Ik zou ook graag je gelabelde planten zien en zal hier graag wat foto’s plaatsen, en op het Urban Herbology Facebook pagina.


Chalk and talk

Voor nederlands klik hier

Lately, a few friends and family have nudged me about this botanical street chalking that’s going on in Europe right now.

Ann from City Plot gave me a nudge last night which has proved the final straw –  it’s clearly time that we start to join in the fun!

Anyone in?

Here are a couple that we did today across town…

Green alkanet (Pentaglottis sempervirens)

Nothing like a name tag to help people realise what’s growing under their noses as they walk around the streets.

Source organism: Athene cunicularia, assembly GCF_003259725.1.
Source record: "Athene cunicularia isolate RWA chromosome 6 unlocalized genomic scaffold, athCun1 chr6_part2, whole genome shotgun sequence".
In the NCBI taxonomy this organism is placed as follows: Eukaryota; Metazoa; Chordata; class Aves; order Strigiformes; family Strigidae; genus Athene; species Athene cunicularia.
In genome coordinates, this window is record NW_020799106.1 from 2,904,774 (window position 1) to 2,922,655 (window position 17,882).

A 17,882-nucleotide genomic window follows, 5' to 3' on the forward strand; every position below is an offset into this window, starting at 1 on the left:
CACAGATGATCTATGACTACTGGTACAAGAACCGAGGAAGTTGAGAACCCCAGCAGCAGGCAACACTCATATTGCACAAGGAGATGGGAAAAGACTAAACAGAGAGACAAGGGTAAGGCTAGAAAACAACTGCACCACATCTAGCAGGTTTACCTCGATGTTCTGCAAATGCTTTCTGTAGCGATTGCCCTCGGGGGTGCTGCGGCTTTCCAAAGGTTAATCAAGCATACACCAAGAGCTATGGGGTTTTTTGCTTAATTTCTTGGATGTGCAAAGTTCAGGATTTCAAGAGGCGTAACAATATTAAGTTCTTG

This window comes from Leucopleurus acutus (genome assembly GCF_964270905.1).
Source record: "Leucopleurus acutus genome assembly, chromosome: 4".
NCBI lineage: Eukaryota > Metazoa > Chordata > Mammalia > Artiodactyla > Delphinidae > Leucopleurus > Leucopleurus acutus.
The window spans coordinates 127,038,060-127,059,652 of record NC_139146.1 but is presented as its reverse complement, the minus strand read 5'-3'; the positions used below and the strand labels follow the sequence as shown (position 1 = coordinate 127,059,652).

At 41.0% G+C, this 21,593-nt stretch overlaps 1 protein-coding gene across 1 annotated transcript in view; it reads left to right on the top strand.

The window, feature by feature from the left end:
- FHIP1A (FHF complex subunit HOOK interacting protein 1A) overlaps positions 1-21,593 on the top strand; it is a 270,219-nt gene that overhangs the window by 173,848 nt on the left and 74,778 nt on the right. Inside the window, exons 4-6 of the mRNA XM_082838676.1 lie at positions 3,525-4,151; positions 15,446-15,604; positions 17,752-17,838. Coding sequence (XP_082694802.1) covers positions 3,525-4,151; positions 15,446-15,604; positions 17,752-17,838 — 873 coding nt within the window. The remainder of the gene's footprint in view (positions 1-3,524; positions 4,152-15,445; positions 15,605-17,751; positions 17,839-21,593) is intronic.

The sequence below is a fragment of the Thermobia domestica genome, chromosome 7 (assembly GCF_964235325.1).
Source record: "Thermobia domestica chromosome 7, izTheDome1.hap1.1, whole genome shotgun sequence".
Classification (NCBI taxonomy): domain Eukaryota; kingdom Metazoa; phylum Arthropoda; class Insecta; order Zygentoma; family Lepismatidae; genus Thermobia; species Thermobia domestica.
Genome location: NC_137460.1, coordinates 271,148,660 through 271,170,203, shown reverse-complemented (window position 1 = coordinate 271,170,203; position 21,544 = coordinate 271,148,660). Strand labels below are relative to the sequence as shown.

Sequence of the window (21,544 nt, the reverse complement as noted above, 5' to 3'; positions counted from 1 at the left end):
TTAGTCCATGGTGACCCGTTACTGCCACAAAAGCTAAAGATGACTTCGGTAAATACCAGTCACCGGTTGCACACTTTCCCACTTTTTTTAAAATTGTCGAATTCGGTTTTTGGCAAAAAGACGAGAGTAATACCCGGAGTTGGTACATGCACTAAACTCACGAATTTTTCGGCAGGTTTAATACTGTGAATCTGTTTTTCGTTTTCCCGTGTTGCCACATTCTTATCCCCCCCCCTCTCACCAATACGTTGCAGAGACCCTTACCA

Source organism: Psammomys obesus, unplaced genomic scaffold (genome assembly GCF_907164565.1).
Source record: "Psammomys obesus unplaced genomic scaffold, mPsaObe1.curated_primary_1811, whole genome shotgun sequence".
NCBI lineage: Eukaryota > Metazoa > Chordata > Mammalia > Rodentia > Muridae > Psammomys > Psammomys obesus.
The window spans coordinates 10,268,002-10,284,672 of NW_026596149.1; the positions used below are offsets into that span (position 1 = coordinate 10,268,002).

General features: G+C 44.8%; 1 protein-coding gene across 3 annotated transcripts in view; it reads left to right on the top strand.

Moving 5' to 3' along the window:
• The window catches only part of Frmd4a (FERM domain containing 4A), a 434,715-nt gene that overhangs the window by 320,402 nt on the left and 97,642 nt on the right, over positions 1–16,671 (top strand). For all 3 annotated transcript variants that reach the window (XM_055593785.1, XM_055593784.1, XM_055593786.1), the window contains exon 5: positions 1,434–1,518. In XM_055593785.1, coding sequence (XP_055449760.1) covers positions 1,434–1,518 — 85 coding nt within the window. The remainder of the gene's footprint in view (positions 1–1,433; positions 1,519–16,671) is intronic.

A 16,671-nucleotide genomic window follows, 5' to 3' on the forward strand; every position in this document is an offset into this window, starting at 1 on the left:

Smalle weegree (Plantago lanceolata) Ribwort

Many of us know the value of the plants which most people call weeds. We are passionate about people realising what can be done with plants growing around them and looking after the plants which naturally grow in forgotten spaces.

Grote weegree (Plantago major) Plantain

Mostly, we won’t want to harvest or forage from pavements but those urban herbs and veggies can be a source of free seed, cuttings, starter plants and teaching plants.

Lindenboom (Tilia sp.) Lime tree

Here’s a Greater celandine which I pulled from a pavement crack last week and now grows on my roof for a home remedy and teaching plant. The yellow sap inside has several uses.

Greater celandine (Chelidonium majus) Stinkende gouw

It you’re not sure of the name of the plant, feel free to send me a clear photo by What’s app or email and I’ll send you the plant name. 06 275 969 30